WFSU Local
7:26 pm
Wed June 20, 2012

FAMU on the hot-seat over low graduation rates and student loan debt

Florida A&M University has the lowest graduation rate out of all the state’s public universities. And the board that oversees those universities is not pleased.

Florida A&M is one of many schools seeking a tuition increase, but it was also the only school to run into strong opposition to its request. That opposition is largely due to FAMU’s six-year graduation rate, which stands at 39-percent. Part of the problem is that the school has been admitting students who otherwise aren’t academically ready to attend a university.

 “Why aren’t you directing them to community and state colleges to get them prepared to go to FAMU?”  Said Board Of Governors Member Norman Tripp to FAMU President James Ammons during the board's meeting Wednesday.

Those students are called profile admits, and  Tripp told Ammons that accepting those students sets the school up for failure. But Ammons defended the university’s decisions.  

 “We’re finding as we look at the data that yes, it takes some of them longer to complete their degree than they would if they were fully admissible. But at the end of the day, FAMU has a mission where we allow students who have the potential to come to the university and have the experience of a four-year college,” he said.

Board members also took issue with the average FAMU student graduating with about $30,000 in student loan debt. Unlike students at Florida State or the University of Florida—who’s tuition is mostly paid for through the state’s Bright Futures Scholarship program and who have much higher family incomes, many FAMU  students rely on student loans. The average family income of a FAMU student is in the mid 30’s.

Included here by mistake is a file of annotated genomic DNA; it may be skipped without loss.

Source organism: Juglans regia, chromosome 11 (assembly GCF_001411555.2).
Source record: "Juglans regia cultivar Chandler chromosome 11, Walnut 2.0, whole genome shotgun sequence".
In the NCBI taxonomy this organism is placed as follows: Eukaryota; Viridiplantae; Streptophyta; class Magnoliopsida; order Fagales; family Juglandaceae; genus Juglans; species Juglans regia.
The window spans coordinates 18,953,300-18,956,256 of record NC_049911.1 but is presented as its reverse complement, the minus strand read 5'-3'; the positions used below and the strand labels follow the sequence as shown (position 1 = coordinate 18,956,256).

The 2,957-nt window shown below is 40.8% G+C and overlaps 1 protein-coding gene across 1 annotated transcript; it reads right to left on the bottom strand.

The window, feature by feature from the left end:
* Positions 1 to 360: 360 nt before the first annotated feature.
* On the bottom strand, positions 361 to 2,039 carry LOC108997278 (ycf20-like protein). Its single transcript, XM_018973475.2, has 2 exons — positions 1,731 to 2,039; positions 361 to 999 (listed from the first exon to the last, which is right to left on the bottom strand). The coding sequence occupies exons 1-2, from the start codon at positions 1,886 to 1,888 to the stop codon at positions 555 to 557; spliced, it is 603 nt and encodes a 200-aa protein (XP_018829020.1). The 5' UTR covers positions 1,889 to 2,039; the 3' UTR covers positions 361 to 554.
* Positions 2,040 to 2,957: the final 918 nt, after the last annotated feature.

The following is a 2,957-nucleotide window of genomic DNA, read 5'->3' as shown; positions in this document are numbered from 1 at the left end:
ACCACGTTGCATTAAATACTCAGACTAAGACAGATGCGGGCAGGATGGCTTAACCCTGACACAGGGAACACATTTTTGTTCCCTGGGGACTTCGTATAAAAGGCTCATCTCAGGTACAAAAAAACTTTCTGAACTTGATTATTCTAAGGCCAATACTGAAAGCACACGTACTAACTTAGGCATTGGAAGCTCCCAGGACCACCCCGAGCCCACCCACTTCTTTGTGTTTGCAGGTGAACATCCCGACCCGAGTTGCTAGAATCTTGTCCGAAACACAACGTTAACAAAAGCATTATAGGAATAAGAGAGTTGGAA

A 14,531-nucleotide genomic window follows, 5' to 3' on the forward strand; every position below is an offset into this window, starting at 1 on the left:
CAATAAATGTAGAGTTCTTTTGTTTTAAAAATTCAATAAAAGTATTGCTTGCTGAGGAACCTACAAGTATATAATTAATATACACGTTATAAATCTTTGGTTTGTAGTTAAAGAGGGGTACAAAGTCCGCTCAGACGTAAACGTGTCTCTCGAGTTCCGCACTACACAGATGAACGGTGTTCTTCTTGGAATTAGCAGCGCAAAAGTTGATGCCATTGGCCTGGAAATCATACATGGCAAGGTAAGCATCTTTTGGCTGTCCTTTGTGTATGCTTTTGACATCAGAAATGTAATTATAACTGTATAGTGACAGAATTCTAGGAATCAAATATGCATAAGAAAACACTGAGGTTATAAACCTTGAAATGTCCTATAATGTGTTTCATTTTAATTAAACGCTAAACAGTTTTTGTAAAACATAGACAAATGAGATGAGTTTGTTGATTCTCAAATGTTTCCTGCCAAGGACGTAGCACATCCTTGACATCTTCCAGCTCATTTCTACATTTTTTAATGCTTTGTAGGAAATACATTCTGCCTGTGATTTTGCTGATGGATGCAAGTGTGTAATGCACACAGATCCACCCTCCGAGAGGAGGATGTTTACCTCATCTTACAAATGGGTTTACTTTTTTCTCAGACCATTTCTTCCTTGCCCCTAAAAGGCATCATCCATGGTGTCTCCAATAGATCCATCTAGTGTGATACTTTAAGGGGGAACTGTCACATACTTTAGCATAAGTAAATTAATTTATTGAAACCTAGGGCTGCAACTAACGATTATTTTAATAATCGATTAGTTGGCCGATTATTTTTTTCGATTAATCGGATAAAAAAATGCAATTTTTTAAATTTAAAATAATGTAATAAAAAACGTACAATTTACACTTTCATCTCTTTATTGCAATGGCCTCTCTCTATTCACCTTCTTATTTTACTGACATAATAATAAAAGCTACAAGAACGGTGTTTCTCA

“It may be more to this. Because when we look at the chart, although the numbers are double what we have everywhere else, the income levels are also much lower. So I think an analysis would help the board understand this so that we aren’t passing judgment on issues that sometimes, are out of your control,” said board member Ava Parker , who wants the university to take a closer look at its numbers.

Not all board members were satisfied with the answers FAMU officials gave. While many of the university’s hallmark programs like Pharmacy and Nursing beat national averages when it comes to licensure exams, others, like its college of law, which has a 64-percent passage rate for first-time test takers on the bar—come up short.

 “I will admit that you have a tough mission. You don’t have an easy mission,” board member John Rood told FAMU officials. “But if you focus on what’s critical and re-arrange your priorities, you can start seeing some better achievement in that group.”   

Rood says he wants the university to begin seriously considering whether to let some programs go.

The board wants FAMU to come back in September with new plans for raising its graduation rate and lowering student debt.  FAMU is one of six public universities whose graduation rate is below fifty-percent. Florida International University has a 41-percent graduation rate, and Florida Atlantic is at 41.1-percent. But with only 39-percent of students graduating in six years, FAMU is still the lowest in the state university system. The board will take up its tuition increase request Thursday.

 

The University of North Florida has a 48.7 percent six-year graduation rate.

The University of West Florida is at 46.3-percent.

The University of South Florida was also heavily criticized for its 51.1-percent graduation rate.